“I was told on at least a few occasions that it would be extraordinarily complex as an undertaking to convince every single truck driver that needed to be convinced at the appropriate time, to be present, to be there with their keys, and to move their rig at the time,” testified Serge Arpin, outgoing chief of staff to Jim Watson, who was the mayor of Ottawa at the time of the convoy protests in January and February 2022.
“They explained to us that it would not be something that they could do in one day. It was just too large an undertaking, and we believed that, and we wanted to set public expectations that if only 25 trucks were moved in the morning of February 14, that would be a success, because it was extraordinarily complicated from a logistical perspective to pull it off.”
Mr. Arpin was referring to negotiations between the protest’s organizers and the city to move transport trucks out of downtown Ottawa neighbourhoods and onto the street in front of Parliament Hill during the Freedom Convoy protest.
The protest began in response to COVID-19 vaccine mandates imposed in mid-January 2022 by the federal government on truckers crossing the Canada-U.S. border.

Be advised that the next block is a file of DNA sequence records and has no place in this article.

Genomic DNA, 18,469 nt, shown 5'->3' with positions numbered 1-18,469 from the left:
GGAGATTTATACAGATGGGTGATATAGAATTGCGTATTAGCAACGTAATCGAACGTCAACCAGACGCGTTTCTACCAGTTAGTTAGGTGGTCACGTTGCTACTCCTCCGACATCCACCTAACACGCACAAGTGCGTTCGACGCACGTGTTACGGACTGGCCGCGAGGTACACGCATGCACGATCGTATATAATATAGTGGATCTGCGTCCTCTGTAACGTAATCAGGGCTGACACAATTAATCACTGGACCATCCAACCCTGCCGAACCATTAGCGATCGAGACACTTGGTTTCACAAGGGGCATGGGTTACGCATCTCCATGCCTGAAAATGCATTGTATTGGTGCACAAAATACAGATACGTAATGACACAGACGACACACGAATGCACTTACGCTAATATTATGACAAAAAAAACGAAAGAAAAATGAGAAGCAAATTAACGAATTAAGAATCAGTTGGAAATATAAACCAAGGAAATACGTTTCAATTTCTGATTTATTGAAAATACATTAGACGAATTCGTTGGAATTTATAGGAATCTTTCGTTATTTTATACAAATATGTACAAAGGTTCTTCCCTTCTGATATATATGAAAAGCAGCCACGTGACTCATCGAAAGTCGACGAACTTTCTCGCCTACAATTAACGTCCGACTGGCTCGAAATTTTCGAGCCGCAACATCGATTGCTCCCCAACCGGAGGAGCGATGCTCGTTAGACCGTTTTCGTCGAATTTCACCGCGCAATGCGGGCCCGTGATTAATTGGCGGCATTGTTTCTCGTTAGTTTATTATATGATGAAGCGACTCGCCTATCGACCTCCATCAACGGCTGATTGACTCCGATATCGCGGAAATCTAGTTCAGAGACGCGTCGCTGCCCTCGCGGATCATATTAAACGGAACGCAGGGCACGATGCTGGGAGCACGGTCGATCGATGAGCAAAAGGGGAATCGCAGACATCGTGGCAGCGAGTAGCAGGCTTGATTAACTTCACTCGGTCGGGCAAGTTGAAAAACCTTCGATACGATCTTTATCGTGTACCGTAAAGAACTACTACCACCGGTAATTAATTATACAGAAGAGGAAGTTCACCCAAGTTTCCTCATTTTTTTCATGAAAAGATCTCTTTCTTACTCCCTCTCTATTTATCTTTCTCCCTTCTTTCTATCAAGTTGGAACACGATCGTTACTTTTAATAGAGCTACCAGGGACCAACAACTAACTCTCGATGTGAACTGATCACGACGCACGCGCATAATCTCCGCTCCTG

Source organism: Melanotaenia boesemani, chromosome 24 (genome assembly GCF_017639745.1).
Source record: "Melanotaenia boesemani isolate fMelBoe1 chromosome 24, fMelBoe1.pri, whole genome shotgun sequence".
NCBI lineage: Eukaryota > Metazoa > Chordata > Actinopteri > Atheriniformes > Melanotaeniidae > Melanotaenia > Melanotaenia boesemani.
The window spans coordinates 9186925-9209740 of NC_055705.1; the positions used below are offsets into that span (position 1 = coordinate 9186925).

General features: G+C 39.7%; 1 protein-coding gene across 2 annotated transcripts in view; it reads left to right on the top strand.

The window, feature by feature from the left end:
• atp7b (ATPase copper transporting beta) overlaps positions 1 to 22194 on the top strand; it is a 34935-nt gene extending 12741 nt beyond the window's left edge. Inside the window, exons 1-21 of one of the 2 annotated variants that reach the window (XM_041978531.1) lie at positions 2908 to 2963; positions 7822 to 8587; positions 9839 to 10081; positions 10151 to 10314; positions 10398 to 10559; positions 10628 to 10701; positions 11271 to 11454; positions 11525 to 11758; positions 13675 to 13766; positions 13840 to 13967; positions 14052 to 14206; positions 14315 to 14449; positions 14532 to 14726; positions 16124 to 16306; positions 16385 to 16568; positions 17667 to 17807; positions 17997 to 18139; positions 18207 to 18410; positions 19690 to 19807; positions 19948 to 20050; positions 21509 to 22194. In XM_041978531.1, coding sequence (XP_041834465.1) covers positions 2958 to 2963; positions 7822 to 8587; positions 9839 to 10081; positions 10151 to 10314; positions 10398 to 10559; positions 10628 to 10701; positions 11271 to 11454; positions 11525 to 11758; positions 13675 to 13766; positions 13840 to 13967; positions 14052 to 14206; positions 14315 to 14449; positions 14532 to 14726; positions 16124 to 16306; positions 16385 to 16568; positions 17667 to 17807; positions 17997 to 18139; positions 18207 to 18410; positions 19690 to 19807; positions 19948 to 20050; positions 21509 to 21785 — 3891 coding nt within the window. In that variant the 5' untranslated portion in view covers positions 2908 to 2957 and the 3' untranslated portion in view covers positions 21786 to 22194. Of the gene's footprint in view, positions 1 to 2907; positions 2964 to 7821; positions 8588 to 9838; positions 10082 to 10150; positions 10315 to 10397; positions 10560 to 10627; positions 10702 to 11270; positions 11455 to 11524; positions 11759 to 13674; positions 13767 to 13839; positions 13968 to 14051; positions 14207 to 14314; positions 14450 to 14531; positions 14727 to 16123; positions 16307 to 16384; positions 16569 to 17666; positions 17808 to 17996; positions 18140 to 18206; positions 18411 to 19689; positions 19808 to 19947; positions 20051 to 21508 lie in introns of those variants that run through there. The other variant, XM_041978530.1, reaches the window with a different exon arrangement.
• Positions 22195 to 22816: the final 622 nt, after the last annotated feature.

Deal Falls Through
Mr. Ayotte also confirmed that no city staff had mentioned the coming injunction application to protesters during the Feb. 13 meeting with organizers. He said he wanted the injunction because it was “another tool for us to use to provide greater enforcement if required for the police and for our officers to use,” and it “had more weight in the court system.”
While the Crown had originally planned to call 22 witnesses over 10 days, proceedings have fallen behind schedule due to technical difficulties and deliberations between lawyers. Only four witnesses have completed their testimony so far.